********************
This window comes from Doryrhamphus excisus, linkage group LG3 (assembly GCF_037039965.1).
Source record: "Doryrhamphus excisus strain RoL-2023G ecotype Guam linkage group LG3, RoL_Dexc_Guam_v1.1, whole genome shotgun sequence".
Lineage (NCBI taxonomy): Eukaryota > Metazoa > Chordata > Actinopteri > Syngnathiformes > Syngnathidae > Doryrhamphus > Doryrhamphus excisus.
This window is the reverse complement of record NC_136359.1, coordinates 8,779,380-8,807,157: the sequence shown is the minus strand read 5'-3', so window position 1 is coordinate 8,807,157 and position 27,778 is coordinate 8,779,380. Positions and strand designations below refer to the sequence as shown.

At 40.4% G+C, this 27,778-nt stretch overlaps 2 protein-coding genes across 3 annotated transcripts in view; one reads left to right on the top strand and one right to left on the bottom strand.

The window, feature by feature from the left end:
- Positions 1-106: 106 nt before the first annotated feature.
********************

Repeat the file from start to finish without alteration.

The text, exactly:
This window comes from Doryrhamphus excisus, linkage group LG3 (assembly GCF_037039965.1).
Source record: "Doryrhamphus excisus strain RoL-2023G ecotype Guam linkage group LG3, RoL_Dexc_Guam_v1.1, whole genome shotgun sequence".
Lineage (NCBI taxonomy): Eukaryota > Metazoa > Chordata > Actinopteri > Syngnathiformes > Syngnathidae > Doryrhamphus > Doryrhamphus excisus.
This window is the reverse complement of record NC_136359.1, coordinates 8,779,380-8,807,157: the sequence shown is the minus strand read 5'-3', so window position 1 is coordinate 8,807,157 and position 27,778 is coordinate 8,779,380. Positions and strand designations below refer to the sequence as shown.

At 40.4% G+C, this 27,778-nt stretch overlaps 2 protein-coding genes across 3 annotated transcripts in view; one reads left to right on the top strand and one right to left on the bottom strand.

The window, feature by feature from the left end:
- Positions 1-106: 106 nt before the first annotated feature.